When Secretary of Defense Caspar Weinberger promised earlier this month to arrange an intelligence briefing for Pentagon reporters, it represented one of those rare occasions when the government and press try to make ends meet. The secretary had accepted what reporters have called a "non-adversarial" challenge for a show-and-tell of the evidence behind administration admonitions that America is vulnerable to improved Soviet military readiness, in order to evaluate, as one put it, the "we've-got-to- rearm drumbeat" of President Reagan and others. Some evidence suggests that, in order to deliver, Mr. Weinberger had to persuade a reluctant intelligence community.

Between then and last week, as you may have read, official zeal took over and almost let nonsense run away with common sense, violating an old law-- not of the iron variety that holds that a little constructive ambiguity never hurt anybody but that government/press relations flaps can be born, but never made.

As a condition for attending the briefing, reporters were asked to sign what appeared as a legalized ("I take this obligation without mental reservation . . .") oath of secrecy. It would hold them to "not divulge in verbal, written, broadcast or other discourse" what they learned -- this was explained orally to preclude informing their editors -- and prohibited any reference to "the generic source of information." Then, they were requested to report any approaches for any part of it straightaway to the Defense Department. Finally, if accepted, the document was to be countersigned by a witness.

It may be unnecessary to say that reporters would not be caught in the same room with these terms. (Post reporter George Wilson was on another assignment at the time. Learning of the conditions beforehand, The New York Times refused to send its correspondent). Those present, representing more than a dozen major new organizations and not forewarned unanimously refused to sign the paper, and did so a second time after officials amended it. In the midst of this, according to a reporter, one official remarked, "Why don't we call this an abort." That suggestion, everyone now agrees, should have been acted on while writing the paper.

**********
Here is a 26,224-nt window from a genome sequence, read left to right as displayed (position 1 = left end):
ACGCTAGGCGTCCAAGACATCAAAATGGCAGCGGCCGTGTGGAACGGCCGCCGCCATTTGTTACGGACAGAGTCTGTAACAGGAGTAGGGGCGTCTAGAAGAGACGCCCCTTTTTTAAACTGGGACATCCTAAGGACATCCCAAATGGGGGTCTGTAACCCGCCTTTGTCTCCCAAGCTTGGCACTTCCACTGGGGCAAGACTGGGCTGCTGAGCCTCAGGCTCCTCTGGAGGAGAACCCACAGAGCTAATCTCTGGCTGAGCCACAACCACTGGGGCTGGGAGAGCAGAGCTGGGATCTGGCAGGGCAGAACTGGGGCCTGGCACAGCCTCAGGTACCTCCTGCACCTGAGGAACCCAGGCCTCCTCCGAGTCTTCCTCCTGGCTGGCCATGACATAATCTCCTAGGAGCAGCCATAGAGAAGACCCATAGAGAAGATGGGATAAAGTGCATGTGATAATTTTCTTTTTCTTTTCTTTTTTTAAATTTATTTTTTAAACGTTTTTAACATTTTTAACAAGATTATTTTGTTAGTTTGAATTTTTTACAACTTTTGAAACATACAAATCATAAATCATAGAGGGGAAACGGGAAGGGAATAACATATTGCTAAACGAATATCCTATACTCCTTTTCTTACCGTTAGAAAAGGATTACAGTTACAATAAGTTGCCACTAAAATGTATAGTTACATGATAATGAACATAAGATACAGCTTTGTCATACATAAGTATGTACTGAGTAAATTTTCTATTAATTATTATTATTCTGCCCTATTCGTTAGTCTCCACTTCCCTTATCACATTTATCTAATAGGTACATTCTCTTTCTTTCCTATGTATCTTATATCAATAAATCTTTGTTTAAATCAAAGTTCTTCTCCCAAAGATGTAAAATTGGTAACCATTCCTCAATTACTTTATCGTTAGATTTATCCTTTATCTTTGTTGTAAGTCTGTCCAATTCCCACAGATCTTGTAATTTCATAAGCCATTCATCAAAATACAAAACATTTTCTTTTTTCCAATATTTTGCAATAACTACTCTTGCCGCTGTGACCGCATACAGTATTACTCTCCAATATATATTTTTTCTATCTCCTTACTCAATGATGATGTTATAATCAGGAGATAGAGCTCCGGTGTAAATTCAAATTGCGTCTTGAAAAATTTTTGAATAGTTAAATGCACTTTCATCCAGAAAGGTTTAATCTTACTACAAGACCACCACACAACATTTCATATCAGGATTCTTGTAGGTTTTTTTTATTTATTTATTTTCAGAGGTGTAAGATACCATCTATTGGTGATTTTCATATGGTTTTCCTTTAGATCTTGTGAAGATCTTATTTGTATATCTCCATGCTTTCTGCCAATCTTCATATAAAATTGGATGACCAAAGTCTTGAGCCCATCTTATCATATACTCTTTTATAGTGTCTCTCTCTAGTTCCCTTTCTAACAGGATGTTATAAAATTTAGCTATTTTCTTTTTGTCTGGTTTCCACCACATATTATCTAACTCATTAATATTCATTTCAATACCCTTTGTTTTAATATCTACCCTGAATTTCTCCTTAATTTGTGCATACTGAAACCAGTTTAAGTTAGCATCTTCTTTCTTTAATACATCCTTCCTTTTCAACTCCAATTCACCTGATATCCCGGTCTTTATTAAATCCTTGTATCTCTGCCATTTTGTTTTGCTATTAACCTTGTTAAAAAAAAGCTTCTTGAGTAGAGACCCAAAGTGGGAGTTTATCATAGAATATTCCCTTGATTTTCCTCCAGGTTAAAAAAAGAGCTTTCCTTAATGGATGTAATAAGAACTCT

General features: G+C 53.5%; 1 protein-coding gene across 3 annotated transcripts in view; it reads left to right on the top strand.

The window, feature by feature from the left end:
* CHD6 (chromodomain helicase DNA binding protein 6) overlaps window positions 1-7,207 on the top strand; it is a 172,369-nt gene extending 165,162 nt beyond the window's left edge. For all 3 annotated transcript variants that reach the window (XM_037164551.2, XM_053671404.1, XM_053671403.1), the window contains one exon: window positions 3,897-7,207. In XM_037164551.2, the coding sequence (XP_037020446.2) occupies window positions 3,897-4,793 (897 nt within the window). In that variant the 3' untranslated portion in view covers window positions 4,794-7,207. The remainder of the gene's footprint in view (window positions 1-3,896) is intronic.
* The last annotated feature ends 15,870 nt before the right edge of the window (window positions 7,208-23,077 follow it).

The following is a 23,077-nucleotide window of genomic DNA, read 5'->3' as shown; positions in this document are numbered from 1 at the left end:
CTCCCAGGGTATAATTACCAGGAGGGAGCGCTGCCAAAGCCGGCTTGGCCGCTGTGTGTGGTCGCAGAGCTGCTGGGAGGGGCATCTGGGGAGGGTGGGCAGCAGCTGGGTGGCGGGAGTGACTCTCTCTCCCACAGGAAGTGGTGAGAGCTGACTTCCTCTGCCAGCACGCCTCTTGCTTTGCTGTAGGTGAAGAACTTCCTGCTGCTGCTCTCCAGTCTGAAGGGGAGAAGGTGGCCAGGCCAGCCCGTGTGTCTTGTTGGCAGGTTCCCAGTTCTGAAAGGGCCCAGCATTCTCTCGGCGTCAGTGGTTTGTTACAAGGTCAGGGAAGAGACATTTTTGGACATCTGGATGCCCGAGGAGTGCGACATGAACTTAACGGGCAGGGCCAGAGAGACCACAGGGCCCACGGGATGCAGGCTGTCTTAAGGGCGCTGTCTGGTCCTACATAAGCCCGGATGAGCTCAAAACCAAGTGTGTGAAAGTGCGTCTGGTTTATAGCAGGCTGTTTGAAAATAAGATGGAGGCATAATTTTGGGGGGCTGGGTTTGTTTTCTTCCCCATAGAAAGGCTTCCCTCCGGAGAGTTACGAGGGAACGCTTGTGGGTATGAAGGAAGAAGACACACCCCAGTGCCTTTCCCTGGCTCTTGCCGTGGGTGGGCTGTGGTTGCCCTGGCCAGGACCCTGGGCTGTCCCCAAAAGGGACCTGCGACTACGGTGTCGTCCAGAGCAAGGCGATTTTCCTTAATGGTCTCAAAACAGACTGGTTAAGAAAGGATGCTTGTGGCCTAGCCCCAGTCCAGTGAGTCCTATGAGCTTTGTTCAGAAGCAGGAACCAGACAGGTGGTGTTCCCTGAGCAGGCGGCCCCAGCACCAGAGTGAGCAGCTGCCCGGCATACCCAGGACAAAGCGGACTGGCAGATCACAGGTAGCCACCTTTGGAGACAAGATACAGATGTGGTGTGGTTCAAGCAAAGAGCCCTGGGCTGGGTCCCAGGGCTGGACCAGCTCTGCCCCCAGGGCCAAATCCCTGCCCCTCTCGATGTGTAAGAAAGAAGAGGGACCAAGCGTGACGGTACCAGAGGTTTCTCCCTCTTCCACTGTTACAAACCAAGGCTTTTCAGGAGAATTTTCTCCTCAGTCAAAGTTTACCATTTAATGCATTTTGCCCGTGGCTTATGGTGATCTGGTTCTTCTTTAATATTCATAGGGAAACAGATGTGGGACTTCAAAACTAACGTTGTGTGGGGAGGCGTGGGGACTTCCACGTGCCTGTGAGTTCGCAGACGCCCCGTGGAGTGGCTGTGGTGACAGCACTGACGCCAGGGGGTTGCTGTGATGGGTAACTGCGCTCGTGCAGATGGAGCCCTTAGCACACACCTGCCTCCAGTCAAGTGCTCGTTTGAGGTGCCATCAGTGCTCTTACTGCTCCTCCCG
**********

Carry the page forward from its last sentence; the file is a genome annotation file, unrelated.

Discussion with various officials and most of the reporters suggests something Aesopian to the encounter. While justifying the document and the need to protect sources and methods, the ranking military officer was described as telling reporters, "For this day, all would have security clearances," overlooking that that's not what news people are in business for. Public affairs officers, who have endeavored to provide more material for the press, insist that the written conditions were a "sine qua non" from the intelligence community.

Finally, and sensibly, the document was withdrawn, but only after officials confronted what might have been anticipated: a self-inflicted public relations wound.

The briefing was conducted then under the more conventional off-the- record rule, meaning no immediate stories, no identification of briefers and, above all, no reference to sources and methods of intelligence gathering. Practically, this does permit future use of the data learned as background in related news material. The connoisseurs recognize this as "deep background."

Contrary to some news reporting and editorial comment, reporters did not give oral acceptance to what they wouldn't sign. While not an everyday affair, the eventual format and terms were familiar to journalists who cover national security affairs. Reflecting reportorial opinion generally, Walter Mossberg of the Wall Street Journal said, "What I agreed to was a standard press ground rule under which I'm at liberty to use material on Soviet military capability."

Nor is it correct that the administration suckered reporters to a briefing in order to declassify intelligence information for political purposes. It was the press' initiative. If in the end it serves both sides, that's not bad.

What's bad are press secrecy oaths. Institutional memory may be as flawed in Washington as anywhere. But there's enough around to certify what was tried was a first, and like all bad precedents, should not be tried again.